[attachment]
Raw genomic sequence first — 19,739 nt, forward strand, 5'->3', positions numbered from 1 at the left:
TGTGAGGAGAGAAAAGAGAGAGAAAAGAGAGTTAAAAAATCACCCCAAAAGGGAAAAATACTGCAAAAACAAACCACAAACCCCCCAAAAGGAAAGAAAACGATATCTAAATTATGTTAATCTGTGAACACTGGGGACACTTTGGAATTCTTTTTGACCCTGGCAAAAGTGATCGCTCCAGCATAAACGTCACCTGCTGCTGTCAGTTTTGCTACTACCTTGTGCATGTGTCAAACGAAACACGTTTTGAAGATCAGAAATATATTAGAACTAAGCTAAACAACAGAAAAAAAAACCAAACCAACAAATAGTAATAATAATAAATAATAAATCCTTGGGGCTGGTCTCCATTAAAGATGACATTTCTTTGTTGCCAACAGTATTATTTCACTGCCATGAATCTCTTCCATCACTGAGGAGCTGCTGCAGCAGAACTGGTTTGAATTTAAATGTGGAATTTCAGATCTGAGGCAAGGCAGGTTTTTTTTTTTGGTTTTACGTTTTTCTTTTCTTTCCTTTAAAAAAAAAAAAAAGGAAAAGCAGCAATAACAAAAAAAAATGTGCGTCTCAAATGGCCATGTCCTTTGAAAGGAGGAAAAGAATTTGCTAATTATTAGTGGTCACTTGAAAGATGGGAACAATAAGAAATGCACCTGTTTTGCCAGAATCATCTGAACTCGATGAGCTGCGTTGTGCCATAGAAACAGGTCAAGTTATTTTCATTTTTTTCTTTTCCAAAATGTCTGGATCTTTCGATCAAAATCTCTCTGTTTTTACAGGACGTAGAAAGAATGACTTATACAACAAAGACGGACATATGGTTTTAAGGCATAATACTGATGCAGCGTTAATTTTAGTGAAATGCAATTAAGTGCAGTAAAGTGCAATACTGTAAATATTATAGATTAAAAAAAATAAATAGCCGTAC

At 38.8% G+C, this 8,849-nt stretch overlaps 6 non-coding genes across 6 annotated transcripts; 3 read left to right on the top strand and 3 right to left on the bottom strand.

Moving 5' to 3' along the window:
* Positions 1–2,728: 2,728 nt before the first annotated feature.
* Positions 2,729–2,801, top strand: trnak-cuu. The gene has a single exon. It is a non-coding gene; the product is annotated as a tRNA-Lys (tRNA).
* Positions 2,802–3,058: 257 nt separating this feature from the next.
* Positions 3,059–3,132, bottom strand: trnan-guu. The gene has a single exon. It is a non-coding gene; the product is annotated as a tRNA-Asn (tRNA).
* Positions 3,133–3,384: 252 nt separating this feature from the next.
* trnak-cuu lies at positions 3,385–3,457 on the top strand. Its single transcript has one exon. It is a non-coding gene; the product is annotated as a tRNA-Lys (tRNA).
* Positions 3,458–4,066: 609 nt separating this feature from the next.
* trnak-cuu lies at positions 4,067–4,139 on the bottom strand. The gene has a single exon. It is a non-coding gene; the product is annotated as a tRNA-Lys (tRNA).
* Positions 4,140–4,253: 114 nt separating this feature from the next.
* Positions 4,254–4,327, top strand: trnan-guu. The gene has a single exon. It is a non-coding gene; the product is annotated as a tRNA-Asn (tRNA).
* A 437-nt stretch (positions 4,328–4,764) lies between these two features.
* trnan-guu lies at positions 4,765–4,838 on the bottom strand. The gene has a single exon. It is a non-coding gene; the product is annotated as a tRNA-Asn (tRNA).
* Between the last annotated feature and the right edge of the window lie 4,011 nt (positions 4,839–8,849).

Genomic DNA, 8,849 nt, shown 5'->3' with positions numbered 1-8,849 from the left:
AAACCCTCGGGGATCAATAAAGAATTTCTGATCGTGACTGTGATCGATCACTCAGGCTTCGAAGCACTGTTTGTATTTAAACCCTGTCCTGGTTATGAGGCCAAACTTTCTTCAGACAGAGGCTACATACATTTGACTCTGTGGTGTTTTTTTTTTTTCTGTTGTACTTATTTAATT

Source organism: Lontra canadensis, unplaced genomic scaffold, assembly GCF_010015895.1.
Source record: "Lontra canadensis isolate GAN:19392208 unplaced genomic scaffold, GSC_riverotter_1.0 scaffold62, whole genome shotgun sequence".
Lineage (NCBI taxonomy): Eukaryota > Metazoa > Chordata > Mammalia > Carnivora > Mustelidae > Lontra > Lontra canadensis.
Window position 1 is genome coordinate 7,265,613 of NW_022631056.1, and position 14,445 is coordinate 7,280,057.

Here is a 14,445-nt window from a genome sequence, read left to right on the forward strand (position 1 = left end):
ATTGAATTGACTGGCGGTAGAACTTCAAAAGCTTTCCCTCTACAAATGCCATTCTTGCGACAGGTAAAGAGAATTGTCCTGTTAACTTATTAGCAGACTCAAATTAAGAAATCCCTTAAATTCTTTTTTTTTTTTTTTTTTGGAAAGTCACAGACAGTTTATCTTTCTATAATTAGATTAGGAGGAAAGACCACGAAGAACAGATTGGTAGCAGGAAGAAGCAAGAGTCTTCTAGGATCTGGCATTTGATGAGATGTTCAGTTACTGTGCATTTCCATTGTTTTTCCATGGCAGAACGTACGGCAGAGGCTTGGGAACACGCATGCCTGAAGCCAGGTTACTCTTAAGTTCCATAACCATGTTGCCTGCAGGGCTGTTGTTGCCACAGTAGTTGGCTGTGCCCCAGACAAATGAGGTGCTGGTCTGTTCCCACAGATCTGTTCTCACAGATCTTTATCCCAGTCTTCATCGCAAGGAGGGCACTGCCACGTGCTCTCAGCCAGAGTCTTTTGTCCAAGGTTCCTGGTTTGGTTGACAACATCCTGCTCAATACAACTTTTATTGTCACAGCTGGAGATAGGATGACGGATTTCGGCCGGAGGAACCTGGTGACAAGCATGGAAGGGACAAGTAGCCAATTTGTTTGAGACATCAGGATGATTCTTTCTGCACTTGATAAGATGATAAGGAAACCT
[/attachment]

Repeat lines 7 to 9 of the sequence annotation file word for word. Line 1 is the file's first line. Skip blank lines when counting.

* Positions 2,802–3,058: 257 nt separating this feature from the next.
* Positions 3,059–3,132, bottom strand: trnan-guu. The gene has a single exon. It is a non-coding gene; the product is annotated as a tRNA-Asn (tRNA).
* Positions 3,133–3,384: 252 nt separating this feature from the next.